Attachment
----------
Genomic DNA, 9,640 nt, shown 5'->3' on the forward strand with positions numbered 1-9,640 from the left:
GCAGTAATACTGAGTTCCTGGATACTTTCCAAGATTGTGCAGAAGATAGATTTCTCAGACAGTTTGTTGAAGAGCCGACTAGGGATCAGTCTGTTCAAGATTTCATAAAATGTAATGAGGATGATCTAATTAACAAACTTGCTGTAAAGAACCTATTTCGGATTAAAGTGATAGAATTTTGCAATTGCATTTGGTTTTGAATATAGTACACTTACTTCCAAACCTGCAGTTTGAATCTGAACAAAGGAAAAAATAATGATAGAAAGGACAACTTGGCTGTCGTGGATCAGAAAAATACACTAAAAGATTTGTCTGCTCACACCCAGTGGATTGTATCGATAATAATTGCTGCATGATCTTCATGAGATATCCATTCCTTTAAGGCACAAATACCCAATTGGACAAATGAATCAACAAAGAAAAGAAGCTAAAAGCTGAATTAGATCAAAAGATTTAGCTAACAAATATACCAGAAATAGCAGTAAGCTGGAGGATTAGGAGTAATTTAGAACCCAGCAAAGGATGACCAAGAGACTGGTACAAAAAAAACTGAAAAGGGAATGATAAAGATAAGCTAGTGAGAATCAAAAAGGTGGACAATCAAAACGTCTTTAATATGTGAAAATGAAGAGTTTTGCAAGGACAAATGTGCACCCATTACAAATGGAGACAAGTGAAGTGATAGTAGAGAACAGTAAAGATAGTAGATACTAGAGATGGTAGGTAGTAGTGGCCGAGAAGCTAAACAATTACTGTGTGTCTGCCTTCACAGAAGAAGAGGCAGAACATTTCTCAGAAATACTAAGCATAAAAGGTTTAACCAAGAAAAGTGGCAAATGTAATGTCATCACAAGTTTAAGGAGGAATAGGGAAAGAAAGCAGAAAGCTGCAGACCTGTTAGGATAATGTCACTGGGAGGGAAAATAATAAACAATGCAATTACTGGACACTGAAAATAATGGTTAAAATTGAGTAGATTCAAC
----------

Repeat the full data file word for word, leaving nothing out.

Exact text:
Genomic DNA, 9,640 nt, shown 5'->3' on the forward strand with positions numbered 1-9,640 from the left:
GCAGTAATACTGAGTTCCTGGATACTTTCCAAGATTGTGCAGAAGATAGATTTCTCAGACAGTTTGTTGAAGAGCCGACTAGGGATCAGTCTGTTCAAGATTTCATAAAATGTAATGAGGATGATCTAATTAACAAACTTGCTGTAAAGAACCTATTTCGGATTAAAGTGATAGAATTTTGCAATTGCATTTGGTTTTGAATATAGTACACTTACTTCCAAACCTGCAGTTTGAATCTGAACAAAGGAAAAAATAATGATAGAAAGGACAACTTGGCTGTCGTGGATCAGAAAAATACACTAAAAGATTTGTCTGCTCACACCCAGTGGATTGTATCGATAATAATTGCTGCATGATCTTCATGAGATATCCATTCCTTTAAGGCACAAATACCCAATTGGACAAATGAATCAACAAAGAAAAGAAGCTAAAAGCTGAATTAGATCAAAAGATTTAGCTAACAAATATACCAGAAATAGCAGTAAGCTGGAGGATTAGGAGTAATTTAGAACCCAGCAAAGGATGACCAAGAGACTGGTACAAAAAAAACTGAAAAGGGAATGATAAAGATAAGCTAGTGAGAATCAAAAAGGTGGACAATCAAAACGTCTTTAATATGTGAAAATGAAGAGTTTTGCAAGGACAAATGTGCACCCATTACAAATGGAGACAAGTGAAGTGATAGTAGAGAACAGTAAAGATAGTAGATACTAGAGATGGTAGGTAGTAGTGGCCGAGAAGCTAAACAATTACTGTGTGTCTGCCTTCACAGAAGAAGAGGCAGAACATTTCTCAGAAATACTAAGCATAAAAGGTTTAACCAAGAAAAGTGGCAAATGTAATGTCATCACAAGTTTAAGGAGGAATAGGGAAAGAAAGCAGAAAGCTGCAGACCTGTTAGGATAATGTCACTGGGAGGGAAAATAATAAACAATGCAATTACTGGACACTGAAAATAATGGTTAAAATTGAGTAGATTCAAC